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[far-uh n-hahyt; German fahr-uh n-hahyt] /ˈfær ənˌhaɪt; German ˈfɑr ənˌhaɪt/
Gabriel Daniel
[German gah-bree-el dah-nee-el] /German ˈgɑ briˌɛl ˈdɑ niˌɛl/ (Show IPA),
1686–1736, German physicist: devised a temperature scale and introduced the use of mercury in thermometers.
noting, pertaining to, or measured according to a temperature scale (Fahrenheit scale) in which 32° represents the ice point and 212° the steam point. Symbol: F. Unabridged
Based on the Random House Dictionary, © Random House, Inc. 2017.
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Examples from the Web for Fahrenheit
Contemporary Examples
Historical Examples
  • After getting well under way, the keen air at 26° Fahrenheit made it most comfortable to walk.

  • The hottest of these springs has a temperature of 54° Réaumur, equal to 153½° Fahrenheit.

    Down the Rhine Oliver Optic
  • There are two scales used in thermometry, the Fahrenheit and the Centigrade.

    Dietetics for Nurses Fairfax T. Proudfit
  • It was already dancing in the neighbourhood of 100 degrees of Fahrenheit.

    The Quadroon Mayne Reid
  • What is the actual molecular arrangement of the atoms of Hydrogen at 60 Fahrenheit?

British Dictionary definitions for Fahrenheit


of or measured according to the Fahrenheit scale of temperature F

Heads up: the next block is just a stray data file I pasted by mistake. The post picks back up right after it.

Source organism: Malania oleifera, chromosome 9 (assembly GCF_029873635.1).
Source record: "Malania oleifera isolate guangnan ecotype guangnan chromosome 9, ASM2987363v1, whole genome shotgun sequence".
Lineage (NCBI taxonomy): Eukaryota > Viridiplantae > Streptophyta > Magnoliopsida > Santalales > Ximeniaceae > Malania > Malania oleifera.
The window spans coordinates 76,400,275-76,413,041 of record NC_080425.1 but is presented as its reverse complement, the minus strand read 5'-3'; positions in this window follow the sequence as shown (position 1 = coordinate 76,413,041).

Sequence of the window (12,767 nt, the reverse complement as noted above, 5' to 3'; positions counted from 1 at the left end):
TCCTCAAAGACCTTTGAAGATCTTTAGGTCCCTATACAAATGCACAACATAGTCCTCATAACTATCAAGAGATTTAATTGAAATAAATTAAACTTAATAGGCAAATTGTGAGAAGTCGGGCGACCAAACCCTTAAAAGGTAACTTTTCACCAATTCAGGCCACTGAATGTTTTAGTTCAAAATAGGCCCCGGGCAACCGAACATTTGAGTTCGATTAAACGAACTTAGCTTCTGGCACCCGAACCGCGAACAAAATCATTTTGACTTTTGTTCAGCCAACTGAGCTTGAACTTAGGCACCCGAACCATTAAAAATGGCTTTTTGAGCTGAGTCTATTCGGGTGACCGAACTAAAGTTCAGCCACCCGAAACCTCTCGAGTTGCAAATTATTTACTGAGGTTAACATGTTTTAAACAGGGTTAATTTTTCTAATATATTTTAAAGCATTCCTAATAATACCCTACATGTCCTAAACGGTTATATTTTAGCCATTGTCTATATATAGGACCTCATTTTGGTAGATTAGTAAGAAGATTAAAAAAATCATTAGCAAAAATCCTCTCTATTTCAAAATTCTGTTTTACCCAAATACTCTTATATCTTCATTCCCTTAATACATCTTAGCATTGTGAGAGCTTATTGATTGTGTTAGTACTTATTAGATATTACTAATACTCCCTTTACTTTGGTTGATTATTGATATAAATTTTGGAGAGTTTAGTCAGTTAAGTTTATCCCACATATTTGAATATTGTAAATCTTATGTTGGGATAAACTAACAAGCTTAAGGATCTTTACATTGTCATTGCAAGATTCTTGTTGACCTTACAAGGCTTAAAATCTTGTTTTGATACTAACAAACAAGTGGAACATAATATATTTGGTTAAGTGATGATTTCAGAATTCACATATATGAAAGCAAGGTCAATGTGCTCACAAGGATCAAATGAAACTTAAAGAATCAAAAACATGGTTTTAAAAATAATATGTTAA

/German ˈfaːrənhait/
Gabriel Daniel (ˈɡaːbrieːl ˈdaːnieːl). 1686–1736, German physicist, who invented the mercury thermometer and devised the temperature scale that bears his name
Collins English Dictionary - Complete & Unabridged 2012 Digital Edition
© William Collins Sons & Co. Ltd. 1979, 1986 © HarperCollins
Publishers 1998, 2000, 2003, 2005, 2006, 2007, 2009, 2012
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Word Origin and History for Fahrenheit

1753, named for Gabriel Daniel Fahrenheit (1686-1736), Prussian physicist who proposed the scale in 1714. An abstract surname meaning literally "experience."

Online Etymology Dictionary, © 2010 Douglas Harper
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Fahrenheit in Medicine

Fahrenheit Fahr·en·heit (fār'ən-hīt')
Abbr. F
Of or relating to a temperature scale that registers the freezing point of water as 32°F and the boiling point as 212°F at one atmosphere of pressure.

The American Heritage® Stedman's Medical Dictionary
Copyright © 2002, 2001, 1995 by Houghton Mifflin Company. Published by Houghton Mifflin Company.
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Fahrenheit in Science

Relating to or based on a temperature scale that indicates the freezing point of water as 32° and the boiling point of water as 212° under standard atmospheric pressure.
Fahrenheit, Gabriel Daniel 1686-1736.  
German physicist who invented the mercury thermometer in 1714 and devised the Fahrenheit temperature scale.
The American Heritage® Science Dictionary
Copyright © 2002. Published by Houghton Mifflin. All rights reserved.
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Fahrenheit in Culture

Fahrenheit definition

A temperature scale according to which water freezes at 32 degrees and boils at 212 degrees. The scale was devised by Gabriel Daniel Fahrenheit, an instrument maker of the eighteenth century, born in Germany.

Fahrenheit [(fair-uhn-heyet)]

A temperature scale, used primarily in the United States, in which the freezing point of water is 32 degrees and the boiling point 212 degrees. Temperatures in this scale are denoted by °F or, in scientific usage, F alone. (Compare Celsius.)

The American Heritage® New Dictionary of Cultural Literacy, Third Edition
Copyright © 2005 by Houghton Mifflin Company.
Published by Houghton Mifflin Company. All rights reserved.
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